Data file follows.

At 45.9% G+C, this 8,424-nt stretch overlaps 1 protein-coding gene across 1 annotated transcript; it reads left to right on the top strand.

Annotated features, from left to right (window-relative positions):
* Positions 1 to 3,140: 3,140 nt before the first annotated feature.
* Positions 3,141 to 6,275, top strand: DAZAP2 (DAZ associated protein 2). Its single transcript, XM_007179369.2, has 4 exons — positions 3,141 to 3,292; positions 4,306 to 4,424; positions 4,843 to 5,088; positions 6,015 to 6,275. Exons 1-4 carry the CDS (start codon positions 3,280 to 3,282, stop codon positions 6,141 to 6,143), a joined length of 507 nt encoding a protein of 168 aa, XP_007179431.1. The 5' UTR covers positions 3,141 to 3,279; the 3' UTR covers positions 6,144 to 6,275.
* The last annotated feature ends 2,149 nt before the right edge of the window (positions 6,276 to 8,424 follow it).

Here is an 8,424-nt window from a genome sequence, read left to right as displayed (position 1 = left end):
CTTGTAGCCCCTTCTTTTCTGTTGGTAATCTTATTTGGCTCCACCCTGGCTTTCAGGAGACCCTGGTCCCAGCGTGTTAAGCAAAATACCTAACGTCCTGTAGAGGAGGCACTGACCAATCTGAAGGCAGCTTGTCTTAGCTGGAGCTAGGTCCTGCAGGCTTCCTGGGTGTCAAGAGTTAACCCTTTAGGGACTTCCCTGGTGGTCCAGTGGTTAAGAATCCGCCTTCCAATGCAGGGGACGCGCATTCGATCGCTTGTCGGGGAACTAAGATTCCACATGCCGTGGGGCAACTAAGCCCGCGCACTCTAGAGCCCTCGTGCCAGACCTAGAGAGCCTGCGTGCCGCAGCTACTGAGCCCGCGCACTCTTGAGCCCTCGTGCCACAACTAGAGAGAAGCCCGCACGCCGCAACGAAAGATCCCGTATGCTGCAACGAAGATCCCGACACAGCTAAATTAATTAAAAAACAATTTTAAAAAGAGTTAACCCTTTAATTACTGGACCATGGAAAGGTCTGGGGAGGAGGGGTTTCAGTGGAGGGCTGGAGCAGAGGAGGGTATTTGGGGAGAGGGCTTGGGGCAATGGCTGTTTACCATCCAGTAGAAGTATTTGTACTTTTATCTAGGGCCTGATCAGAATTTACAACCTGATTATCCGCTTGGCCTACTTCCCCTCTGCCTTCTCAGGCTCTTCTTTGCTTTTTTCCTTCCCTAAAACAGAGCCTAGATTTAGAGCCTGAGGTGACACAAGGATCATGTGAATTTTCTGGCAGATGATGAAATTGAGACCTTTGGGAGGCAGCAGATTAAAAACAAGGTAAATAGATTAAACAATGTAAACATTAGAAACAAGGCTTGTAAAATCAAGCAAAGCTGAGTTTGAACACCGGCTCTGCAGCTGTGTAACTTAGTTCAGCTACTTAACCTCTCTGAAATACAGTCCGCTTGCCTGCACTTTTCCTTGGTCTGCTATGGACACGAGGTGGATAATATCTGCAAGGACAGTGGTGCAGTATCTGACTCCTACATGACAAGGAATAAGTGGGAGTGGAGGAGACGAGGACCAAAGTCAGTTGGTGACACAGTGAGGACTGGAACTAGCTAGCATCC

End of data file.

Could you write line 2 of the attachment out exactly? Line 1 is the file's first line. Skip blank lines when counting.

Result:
Annotated features, from left to right (window-relative positions):